By Alysa Landry
“Codetalker Begay is a courageous, charismatic, and charitable warrior. His story will be carried by the four winds from generation to generation. May his passion for freedom live in all of us.”
Russell Begaye, former president of the Navajo Nation
“This book carries the voices and stories of Navajo Code Talker Thomas H. Begay and fellow code talkers, illuminating a fuller context of Diné history and veterans‘ experiences before, during, and after World War II. Most importantly, this book reveals the challenges and courage of Navajo Code Talkers throughout their lives, including as leaders and advocates of their people and community. I’m the niece of two Navajo Code Talkers who have passed on; Begay’s story reminds me that our ancestors will continue to inspire youth and all generations.”
Farina King (Diné), author of The Earth Memory Compass: Diné Landscapes and Education in the Twentieth Century
“Diné peoples from diverse, complex communities have a history of strength, courage, wisdom, and beauty. The book Thomas H. Begay and the Navajo Code Talkers describes Mr. Begay’s strength, the Navajo Code Talkers' courage, how beautiful the Diné language is, and the wisdom that comes from a Navajo way of life.”
Lloyd L. Lee (Navajo Nation), author of Diné Identity in a Twentieth-Century World and director of the Center for Regional Studies at the University of New Mexico
The life story of this World War II Navajo Code Talker introduces middle-grade readers to an unforgettable person and offers a close perspective on aspects of Navajo (or Diné) history and culture.
Thomas H. Begay was one of the young Navajo men who, during World War II, invented and used a secret, unbreakable communications code based on their native Diné language to help win the war in the Pacific. Although the book includes anecdotes from other code talkers, its central narrative revolves around Begay. It tells his story, from his birth near the Navajo reservation, his childhood spent herding sheep, his adolescence in federally mandated boarding schools, and ultimately, his decision to enlist in the US Marine Corps.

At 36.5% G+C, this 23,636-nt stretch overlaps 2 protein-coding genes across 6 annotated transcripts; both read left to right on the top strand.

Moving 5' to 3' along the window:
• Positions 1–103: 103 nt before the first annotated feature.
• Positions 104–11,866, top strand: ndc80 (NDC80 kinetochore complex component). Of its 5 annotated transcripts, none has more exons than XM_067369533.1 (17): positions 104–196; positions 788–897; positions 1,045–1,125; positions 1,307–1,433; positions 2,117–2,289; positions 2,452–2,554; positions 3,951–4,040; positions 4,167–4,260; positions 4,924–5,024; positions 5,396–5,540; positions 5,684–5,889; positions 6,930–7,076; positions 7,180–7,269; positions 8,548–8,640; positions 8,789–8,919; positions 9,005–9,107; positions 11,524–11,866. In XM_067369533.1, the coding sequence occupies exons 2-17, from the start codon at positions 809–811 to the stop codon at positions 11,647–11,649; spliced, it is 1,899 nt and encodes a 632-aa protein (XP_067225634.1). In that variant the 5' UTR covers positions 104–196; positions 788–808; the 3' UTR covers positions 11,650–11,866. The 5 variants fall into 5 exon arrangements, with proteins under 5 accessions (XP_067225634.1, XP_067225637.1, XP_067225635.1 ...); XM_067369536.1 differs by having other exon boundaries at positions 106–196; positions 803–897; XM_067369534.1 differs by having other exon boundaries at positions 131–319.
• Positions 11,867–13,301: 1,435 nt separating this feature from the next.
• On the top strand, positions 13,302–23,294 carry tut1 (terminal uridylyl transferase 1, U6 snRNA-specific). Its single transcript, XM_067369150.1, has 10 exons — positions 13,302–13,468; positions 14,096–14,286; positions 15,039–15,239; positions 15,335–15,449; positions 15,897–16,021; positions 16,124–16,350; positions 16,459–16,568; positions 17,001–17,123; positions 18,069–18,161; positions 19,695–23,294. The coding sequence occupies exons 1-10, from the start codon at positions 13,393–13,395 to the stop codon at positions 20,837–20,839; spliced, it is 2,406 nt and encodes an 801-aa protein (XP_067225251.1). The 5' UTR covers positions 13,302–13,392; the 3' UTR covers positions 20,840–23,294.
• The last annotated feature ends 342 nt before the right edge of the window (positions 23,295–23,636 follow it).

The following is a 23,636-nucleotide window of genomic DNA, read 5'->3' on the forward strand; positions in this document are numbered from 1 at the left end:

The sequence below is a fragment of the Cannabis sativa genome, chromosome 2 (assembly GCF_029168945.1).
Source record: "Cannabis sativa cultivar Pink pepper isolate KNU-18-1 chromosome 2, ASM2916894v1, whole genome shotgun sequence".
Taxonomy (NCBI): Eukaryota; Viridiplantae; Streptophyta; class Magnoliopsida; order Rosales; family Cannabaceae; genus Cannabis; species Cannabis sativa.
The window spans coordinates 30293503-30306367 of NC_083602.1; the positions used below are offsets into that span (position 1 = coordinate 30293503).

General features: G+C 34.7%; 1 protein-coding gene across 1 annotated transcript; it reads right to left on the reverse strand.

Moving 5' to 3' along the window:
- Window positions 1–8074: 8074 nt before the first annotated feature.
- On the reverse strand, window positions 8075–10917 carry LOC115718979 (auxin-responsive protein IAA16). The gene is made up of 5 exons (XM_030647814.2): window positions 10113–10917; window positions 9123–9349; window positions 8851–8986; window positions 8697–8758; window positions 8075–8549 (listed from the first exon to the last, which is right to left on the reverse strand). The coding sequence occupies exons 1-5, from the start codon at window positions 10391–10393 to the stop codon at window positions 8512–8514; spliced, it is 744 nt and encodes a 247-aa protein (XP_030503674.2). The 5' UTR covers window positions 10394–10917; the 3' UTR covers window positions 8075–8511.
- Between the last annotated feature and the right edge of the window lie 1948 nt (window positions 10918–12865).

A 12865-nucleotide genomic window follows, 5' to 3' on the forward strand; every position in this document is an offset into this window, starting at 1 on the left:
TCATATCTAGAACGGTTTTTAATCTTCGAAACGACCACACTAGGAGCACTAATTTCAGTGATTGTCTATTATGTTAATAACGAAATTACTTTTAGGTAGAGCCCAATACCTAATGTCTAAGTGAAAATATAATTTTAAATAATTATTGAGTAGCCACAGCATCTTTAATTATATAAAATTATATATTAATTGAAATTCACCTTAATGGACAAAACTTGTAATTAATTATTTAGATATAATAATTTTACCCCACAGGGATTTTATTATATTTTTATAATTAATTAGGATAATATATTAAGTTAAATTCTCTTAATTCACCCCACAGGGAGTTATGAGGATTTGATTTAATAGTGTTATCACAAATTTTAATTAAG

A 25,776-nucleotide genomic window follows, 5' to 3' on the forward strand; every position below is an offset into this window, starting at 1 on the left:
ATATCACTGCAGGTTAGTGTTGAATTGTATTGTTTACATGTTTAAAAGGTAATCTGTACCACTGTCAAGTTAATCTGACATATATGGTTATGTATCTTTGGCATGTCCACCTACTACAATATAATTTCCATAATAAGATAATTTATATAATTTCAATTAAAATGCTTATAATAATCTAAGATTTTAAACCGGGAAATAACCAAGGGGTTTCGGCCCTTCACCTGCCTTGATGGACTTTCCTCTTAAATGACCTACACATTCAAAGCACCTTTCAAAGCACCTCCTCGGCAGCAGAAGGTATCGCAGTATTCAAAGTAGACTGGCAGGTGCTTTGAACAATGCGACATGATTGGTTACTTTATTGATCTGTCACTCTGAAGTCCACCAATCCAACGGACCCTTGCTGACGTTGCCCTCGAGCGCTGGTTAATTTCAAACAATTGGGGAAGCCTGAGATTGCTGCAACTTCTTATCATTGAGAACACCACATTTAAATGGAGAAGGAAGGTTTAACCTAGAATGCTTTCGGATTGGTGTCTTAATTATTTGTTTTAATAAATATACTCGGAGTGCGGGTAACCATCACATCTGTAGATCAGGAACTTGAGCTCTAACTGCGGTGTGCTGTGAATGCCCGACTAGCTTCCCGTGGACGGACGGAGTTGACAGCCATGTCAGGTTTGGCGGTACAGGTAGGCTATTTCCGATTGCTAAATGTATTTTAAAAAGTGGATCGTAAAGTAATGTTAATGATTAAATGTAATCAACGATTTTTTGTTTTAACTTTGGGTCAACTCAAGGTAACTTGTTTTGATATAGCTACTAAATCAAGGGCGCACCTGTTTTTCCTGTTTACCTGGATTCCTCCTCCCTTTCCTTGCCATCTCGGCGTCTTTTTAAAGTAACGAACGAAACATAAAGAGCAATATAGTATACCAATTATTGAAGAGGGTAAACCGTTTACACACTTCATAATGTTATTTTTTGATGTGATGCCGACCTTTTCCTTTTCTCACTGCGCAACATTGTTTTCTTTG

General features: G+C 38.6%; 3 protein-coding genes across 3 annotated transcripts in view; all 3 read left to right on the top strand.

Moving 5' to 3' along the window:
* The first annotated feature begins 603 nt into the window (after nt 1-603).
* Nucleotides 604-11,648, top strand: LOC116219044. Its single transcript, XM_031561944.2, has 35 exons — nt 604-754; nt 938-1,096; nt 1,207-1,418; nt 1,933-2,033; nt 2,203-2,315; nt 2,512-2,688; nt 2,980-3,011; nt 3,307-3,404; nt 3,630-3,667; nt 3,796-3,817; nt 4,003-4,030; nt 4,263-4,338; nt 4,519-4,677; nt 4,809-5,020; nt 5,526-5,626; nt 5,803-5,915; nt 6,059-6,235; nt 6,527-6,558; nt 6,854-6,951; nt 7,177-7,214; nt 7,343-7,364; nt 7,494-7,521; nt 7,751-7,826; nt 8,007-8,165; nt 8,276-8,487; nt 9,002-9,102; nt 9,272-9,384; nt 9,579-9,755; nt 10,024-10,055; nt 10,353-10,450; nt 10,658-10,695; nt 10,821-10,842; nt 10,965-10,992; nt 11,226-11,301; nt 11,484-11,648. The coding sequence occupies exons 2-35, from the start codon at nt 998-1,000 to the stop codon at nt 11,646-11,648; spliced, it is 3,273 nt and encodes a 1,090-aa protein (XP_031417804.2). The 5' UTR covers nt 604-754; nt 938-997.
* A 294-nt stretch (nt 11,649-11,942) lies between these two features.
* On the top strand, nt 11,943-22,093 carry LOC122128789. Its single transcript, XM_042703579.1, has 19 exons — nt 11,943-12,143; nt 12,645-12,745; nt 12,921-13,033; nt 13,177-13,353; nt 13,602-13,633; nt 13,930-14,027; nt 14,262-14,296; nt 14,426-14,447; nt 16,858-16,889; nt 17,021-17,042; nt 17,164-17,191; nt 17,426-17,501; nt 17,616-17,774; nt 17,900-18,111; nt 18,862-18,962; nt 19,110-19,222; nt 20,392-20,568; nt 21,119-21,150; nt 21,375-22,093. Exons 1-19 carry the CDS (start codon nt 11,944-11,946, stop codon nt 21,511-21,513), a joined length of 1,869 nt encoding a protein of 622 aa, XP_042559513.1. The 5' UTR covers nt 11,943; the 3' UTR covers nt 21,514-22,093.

Alysa Landry relies heavily on interviews with Begay, who, as of this writing, is in his late nineties and one of only four surviving code talkers. Begay’s own voice and sense of humor make this book particularly significant in that it is the only Code Talker biography for young readers told from a soldier’s perspective. Begay was involved with the book every step of the way, granting Landry unlimited access to his military documents, personal photos, and oral history. Additionally, Begay’s family contributed by reading and fact-checking the manuscript. This truly is a unique collaborative project.
Alysa Landry teaches English, journalism, and creative writing at the Navajo Nation’s Diné College. She has written for Navajo Times–Diné bi Naltsoos, Indian Country Today, the Searchlight New Mexico news organization, and other publications. More info →
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